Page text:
Unleavened bread or matzo is eaten to remember the Exodus when the Israelites fled Egypt with their dough to which they had not yet added yeast. The Children of Israel are commanded to observe the anniversary of the Exodus each year by removing all leaven from their possession for seven days, eating matzah, and telling the story of their redemption to their children.
 
 

Why do we eat bitter herbs?

Bitter herbs, usually horseradish, are included in the meal to represent the bitterness of slavery.

Why do we dip our food in liquid?

At the beginning of the meal a piece of potato or egg is dipped in salt water to recall the tears the Jews shed as slaves.

Why do we eat in a reclining position?

In ancient times, people who were free reclined on sofas while they ate. Today cushions are placed on chairs to symbolise freedom and relaxation, in contrast to slavery.

Usually the youngest person present will ask the questions and the father will respond. The paradox of this is that these four questions should be asked spontaneously, but celebrations cannot happen unless they are asked!

Children

Children are central to Passover proceedings and symbolise the continuity of the Jewish people. Customs are designed to hold their attention. There's the hunt for the afikomen, where a piece of matzoh is hidden which children have to find and hold 'ransom' until a reward is given.

 
 
The Passover meal
 
 
 
The seder meal: clockwise from top, lettuce, lamb bone, charoset, horseradish and beetroot paste, celery and roast egg.

Each of the components of the meal is symbolic. The food is eaten in ritual order and its meaning and symbolism is discussed.
  • Matzo (unleavened bread) which is eaten symbolically three times during the meal.
  • A bone of a lamb to represent paschal sacrifice. When the Temple at Jerusalem was the centre of Jewish life, Jews would go there at Pilgrim Festivals to sacrifice a lamb or goat.
  • An egg, also to represent sacrifice, but which also has another symbolism. Food usually becomes soft and digestible when cooked, but eggs become harder. So the egg symbolises the Jews' determination not to abandon their beliefs under oppression by the Egyptians.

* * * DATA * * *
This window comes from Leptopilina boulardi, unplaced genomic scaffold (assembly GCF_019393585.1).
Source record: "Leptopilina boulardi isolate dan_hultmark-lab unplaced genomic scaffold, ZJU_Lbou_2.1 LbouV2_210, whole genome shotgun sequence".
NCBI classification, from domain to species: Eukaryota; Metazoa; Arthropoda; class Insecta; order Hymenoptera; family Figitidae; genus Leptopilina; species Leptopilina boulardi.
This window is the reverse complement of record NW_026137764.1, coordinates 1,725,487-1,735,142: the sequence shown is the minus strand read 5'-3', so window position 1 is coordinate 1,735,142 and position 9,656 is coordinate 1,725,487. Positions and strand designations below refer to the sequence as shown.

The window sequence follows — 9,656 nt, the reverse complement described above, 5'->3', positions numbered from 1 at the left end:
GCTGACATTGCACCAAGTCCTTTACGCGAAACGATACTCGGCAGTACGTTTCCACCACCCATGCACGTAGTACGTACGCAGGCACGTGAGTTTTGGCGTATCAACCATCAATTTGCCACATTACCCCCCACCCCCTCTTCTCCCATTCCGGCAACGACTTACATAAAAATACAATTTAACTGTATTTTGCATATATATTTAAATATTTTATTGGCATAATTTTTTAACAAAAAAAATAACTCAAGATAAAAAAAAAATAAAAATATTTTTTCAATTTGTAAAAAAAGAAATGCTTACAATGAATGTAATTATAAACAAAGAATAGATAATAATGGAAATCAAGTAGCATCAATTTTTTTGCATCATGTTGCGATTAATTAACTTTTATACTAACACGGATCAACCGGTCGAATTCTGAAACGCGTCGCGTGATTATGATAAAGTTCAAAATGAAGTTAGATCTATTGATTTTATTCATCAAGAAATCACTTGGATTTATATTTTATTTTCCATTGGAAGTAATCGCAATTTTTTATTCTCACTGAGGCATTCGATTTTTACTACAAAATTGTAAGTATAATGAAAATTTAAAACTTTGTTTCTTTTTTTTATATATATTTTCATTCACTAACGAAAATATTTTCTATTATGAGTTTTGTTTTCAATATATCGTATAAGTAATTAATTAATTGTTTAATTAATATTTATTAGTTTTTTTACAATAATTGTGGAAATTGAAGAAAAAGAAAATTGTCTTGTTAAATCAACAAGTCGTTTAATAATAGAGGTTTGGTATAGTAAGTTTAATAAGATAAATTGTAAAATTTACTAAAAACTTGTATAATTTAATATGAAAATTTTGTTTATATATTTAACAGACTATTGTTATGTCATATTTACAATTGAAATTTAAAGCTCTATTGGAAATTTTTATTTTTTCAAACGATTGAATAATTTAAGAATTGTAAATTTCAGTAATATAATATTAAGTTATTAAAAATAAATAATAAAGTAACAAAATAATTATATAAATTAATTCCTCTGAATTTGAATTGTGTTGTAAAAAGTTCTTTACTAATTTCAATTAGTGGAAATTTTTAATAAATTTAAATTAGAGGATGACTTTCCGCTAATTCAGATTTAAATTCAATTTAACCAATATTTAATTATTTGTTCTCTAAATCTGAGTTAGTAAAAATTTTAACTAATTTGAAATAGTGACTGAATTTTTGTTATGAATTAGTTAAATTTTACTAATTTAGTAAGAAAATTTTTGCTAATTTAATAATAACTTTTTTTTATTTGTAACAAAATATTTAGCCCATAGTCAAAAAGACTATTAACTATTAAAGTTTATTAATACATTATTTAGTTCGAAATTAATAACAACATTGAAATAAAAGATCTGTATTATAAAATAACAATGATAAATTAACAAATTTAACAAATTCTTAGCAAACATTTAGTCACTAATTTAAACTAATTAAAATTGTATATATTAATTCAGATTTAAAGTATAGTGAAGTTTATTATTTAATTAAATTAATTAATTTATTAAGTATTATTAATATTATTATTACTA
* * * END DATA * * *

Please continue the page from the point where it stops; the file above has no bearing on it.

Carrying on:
• Greenery (usually lettuce) to represent new life.
  • Salt water to represent a slave's tears.
  • Four cups of wine to recall the four times God promised freedom to the Israelites, and to symbolise liberty and joy.
  • Charoset (a paste made of apples, nuts, cinnamon and wine) to represent the mortar used by the Israelites to build the palaces of Egypt.
  • An extra cup of wine is placed on the table and the door is left open for Elijah. Jews believe that the prophet Elijah will reappear to announce the coming of the Messiah and will do so at Pesach.
  • The concluding words of the Haggadah look forward to this: "Next year in Jerusalem!"
Pilgrim festival

Passover is also a pilgrim festival. It is one of the three occasions in the year when, according to the commandments of the Torah, Jews were to go to the Temple in Jerusalem.

Passover readings

In the synagogue there are special readings for each day of the festival.
On the first day the Passover the story from Exodus is told.

On following days, readings tell of the celebrations after the Children of Israel had crossed the River Jordan; of Moses receiving the 10 Commandments and God's covenant with Israel; of the resurrection of the valley of dry bones symbolising the spiritual rebirth of Israel; of the departure from Egypt and the parting of the Red Sea; and a summary of the laws and rituals for Passover.

On the last day of Passover a passage from the Book of Isaiah is read which tells of the Messianic era or 'Passover of the Future'.

 
This site has been presented in loving memory of Eva and Joe Sarfaty